The unit was mounted in my engine room (under the center cockpit) and was vented to the outside. The engine room was also vented.

We always had hot water in both showers (fore & aft) and the galley and never had a problem with the unit. The first few seconds of our showers were always exciting but we didn't mind.

I don't remember the model # but is was rather large (about 10"x10"x24")
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Old 30-12-2007, 12:19   #19
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We installed a "Paloma" LPG 'on demand' heater (bought from Defender's) in our Alberg 37 years ago (in the late 80s I think - but we've owned the boat since 1982), and it still works great with absolutely no problems. We installed it in the head, where we only use the heater for showers (sure is nice to take a hot shower in the early spring and late fall!....and you'd be surprised how a little water can be effectively used) - as it would take far too much water to get hot water to the galley. Of course the Paloma is vented, with a proper deck fitting (Cole Cap). The heater requires no electricity (piezio push button lighter), uses a thermocouple to limit gas flow if the pilot light goes out, etc. We only keep the pilot light on while the heater is in actual use.
During our last (1993) Insurance in-the-water survey by Boat US, the surveyor (his only experience in boat surveying was commercial barges!!!) griped the water heater, as it had a small sticker stating "not to be used in a confined space" which he took to mean even if vented. The week following the survey I received a very concise letter from BUS stating that the Paloma was to be removed immediately!!

Anyway, I happened to remember that sometime before we installed the Paloma heater, Practical Sailor did a review of the exact same Paloma heater, and the use of this heater on a sailboat was discussed......and I paraphrase: "and Boat US Insurance considers the Poloma heater as an 'attended propane device' (i.e., like a galley stove), and would not deny insurability if a Paloma was properly installed"

Needless to say, I made a copy of the PS review and mailed it along with my response to the BUS Insurance Denial notice. About a week later, I received a letter from BUS stating "ahem,,,upon further consideration, insurability in this matter is not denied...." !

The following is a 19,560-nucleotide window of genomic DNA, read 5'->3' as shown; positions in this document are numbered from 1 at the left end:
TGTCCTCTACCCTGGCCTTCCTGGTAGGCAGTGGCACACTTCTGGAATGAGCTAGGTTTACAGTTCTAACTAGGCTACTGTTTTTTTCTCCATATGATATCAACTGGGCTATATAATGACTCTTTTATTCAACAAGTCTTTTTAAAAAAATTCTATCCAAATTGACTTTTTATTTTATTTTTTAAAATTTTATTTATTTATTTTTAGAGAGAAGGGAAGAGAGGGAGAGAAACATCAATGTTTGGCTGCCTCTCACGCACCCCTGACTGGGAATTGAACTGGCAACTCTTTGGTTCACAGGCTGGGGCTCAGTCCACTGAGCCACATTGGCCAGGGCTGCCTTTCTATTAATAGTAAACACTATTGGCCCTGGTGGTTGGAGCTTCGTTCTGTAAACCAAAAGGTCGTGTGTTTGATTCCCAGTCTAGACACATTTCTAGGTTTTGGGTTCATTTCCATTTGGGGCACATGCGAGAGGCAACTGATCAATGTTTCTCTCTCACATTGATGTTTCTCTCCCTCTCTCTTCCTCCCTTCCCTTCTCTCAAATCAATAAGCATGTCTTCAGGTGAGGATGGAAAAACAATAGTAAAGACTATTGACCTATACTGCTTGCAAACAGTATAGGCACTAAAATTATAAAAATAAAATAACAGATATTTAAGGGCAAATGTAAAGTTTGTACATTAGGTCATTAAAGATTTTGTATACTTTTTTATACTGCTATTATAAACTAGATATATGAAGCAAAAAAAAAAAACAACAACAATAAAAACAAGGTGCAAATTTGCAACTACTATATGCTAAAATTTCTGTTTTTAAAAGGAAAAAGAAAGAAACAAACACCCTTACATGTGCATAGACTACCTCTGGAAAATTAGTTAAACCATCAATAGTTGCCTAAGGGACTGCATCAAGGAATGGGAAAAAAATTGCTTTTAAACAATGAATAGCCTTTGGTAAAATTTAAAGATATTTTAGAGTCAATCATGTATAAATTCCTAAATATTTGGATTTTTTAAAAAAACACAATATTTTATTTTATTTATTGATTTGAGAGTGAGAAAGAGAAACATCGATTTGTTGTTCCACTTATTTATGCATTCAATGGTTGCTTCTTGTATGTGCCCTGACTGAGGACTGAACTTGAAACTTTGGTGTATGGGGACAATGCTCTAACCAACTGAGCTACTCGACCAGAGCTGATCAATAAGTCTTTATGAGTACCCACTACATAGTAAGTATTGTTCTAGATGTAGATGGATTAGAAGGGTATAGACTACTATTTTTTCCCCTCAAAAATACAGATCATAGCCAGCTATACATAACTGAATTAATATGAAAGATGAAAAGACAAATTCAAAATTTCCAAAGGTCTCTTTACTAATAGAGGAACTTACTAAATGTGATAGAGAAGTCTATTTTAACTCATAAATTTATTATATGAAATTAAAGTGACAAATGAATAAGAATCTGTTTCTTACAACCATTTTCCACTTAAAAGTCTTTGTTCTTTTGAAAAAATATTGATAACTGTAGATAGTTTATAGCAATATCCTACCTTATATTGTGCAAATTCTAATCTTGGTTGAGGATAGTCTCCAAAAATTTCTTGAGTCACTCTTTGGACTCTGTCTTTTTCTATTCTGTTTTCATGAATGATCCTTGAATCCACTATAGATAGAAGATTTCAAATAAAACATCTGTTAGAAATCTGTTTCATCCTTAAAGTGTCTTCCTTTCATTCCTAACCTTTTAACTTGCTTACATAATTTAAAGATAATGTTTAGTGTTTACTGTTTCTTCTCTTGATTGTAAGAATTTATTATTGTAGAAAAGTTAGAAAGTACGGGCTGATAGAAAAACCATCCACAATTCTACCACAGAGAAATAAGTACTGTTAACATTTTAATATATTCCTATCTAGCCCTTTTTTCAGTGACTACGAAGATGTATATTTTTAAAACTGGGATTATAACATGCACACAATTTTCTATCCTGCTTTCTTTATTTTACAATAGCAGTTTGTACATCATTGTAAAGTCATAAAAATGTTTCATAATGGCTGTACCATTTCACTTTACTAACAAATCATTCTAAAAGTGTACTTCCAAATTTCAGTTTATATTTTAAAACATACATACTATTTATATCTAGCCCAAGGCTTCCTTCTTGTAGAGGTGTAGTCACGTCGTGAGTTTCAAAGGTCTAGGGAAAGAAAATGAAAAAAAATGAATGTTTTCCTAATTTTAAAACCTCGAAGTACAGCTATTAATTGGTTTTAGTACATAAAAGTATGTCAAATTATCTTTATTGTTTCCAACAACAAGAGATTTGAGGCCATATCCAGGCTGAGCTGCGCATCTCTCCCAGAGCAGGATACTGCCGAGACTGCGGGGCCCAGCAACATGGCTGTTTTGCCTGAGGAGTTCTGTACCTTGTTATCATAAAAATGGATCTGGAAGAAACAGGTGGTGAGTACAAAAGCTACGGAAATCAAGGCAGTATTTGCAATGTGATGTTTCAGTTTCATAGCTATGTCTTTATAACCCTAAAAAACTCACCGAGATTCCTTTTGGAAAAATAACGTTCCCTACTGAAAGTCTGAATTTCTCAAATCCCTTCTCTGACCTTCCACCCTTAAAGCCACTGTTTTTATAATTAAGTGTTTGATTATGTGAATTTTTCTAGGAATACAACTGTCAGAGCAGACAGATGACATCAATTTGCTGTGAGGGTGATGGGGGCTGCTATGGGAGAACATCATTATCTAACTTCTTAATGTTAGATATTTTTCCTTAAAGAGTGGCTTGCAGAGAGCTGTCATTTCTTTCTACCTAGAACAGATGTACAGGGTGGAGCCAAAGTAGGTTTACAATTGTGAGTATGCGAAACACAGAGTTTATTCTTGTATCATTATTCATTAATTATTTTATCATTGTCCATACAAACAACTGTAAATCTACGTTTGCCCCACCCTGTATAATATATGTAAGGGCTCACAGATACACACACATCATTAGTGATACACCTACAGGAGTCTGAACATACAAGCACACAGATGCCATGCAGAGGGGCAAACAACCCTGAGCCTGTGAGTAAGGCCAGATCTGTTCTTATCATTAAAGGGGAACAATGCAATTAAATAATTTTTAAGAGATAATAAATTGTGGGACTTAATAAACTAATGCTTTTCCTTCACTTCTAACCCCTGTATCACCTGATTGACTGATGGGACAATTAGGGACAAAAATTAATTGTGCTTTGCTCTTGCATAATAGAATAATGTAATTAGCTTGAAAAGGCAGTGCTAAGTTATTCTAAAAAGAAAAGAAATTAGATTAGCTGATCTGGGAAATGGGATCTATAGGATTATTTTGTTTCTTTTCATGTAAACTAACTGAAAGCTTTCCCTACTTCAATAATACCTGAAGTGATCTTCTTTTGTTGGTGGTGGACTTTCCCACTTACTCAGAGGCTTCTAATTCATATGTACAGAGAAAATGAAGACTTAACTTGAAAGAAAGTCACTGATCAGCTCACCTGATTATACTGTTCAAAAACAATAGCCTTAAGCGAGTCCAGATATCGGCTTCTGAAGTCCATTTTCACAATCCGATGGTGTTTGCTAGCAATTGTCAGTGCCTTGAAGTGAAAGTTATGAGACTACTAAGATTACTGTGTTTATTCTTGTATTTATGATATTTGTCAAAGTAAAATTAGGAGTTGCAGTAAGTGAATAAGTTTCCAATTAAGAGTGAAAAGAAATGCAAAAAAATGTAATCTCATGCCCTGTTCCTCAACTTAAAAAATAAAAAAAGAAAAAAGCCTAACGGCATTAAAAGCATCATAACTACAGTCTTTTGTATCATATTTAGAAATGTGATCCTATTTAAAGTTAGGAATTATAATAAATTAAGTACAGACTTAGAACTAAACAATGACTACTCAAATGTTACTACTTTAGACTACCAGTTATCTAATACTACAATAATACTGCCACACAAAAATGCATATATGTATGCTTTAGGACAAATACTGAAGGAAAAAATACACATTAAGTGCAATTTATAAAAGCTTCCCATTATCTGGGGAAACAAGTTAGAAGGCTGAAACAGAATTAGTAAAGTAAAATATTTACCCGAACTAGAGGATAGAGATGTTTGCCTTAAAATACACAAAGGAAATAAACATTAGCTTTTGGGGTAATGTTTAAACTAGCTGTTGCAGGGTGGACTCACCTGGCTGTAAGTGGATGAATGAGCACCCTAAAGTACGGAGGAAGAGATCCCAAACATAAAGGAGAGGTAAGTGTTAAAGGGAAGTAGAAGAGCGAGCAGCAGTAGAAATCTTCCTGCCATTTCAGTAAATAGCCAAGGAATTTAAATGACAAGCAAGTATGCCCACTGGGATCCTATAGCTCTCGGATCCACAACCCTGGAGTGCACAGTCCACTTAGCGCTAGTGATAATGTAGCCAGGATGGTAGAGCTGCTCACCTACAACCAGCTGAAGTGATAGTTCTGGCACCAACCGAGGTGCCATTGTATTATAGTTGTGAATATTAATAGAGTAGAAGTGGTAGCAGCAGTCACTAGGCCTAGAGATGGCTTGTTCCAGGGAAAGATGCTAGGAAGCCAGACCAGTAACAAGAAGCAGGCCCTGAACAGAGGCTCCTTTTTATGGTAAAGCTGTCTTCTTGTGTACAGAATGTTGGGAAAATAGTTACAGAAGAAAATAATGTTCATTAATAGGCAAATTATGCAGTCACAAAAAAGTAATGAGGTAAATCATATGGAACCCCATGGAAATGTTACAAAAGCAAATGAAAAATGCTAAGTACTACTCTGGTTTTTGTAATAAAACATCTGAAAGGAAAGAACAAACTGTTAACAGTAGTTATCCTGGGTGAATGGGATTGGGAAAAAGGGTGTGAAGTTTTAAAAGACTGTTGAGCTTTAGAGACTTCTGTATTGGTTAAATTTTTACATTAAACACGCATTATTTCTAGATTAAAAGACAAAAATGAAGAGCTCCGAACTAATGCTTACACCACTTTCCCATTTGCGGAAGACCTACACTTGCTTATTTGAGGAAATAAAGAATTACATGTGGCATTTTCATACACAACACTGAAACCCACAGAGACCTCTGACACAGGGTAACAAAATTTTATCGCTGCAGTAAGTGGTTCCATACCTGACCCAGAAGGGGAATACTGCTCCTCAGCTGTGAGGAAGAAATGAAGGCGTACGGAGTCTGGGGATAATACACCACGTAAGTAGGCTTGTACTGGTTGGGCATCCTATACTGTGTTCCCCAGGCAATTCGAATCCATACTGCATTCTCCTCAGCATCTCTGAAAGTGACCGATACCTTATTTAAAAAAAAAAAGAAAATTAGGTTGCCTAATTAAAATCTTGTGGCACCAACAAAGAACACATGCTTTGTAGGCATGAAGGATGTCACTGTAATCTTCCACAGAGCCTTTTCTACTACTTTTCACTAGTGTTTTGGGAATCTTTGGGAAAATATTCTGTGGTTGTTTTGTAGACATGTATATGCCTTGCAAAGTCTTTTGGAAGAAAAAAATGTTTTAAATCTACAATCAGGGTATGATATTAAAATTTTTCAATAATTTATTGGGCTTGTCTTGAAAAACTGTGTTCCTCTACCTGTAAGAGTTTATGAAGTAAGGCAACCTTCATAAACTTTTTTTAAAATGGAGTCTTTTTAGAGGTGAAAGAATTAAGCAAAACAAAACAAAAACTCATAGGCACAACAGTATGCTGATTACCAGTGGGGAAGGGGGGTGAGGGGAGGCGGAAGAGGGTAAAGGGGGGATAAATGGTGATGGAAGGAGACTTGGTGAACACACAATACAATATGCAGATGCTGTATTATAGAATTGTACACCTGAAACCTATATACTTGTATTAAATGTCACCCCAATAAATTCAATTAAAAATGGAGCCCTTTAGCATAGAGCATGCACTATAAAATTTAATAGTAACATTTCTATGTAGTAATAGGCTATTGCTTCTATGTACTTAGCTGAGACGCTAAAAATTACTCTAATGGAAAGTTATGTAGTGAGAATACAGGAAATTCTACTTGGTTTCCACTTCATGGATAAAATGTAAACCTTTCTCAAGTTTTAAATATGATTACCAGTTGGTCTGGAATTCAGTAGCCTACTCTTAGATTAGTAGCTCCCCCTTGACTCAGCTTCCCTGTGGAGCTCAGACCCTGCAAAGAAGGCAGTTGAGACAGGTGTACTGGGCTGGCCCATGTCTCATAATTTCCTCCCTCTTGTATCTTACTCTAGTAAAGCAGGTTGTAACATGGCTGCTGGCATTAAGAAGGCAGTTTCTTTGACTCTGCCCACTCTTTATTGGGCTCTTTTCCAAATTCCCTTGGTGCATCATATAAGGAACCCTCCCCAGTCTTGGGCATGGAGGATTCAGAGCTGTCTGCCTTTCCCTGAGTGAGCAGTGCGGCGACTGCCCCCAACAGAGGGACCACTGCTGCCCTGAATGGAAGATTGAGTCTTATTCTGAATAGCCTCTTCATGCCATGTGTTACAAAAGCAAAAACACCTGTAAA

As in all things related to boating, one is expected to use common sense in the installation, use and maintenance of boating equipment - boats are not too tolerant of fools and idiots....
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Old 31-12-2007, 09:50   #20
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Tomj - very interesting... thanks! I think I need to fight this; your post is encouraging.

Happy new year!
Steve
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Old 01-11-2008, 13:59   #21
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I have a Propane on demand water heater on board, it works great , took me awhile to get it balanced but now works as it should. It is made by Excel , 45000 btu's Oxygen depletion sensor type. I have it mounted in my engine room that has a constant running vent so the gases are removed as soon as they are present. Also have a propane sniffer in the bilge with a cut off valve . I really think the key to propane safety on board is to get the very best hoses and fittings posible and keep everything in good shape.The unit runs flawlessly. If you decide to live on your boat as we do , you really don't want to give up to many of the land based luxuries.

Regards John.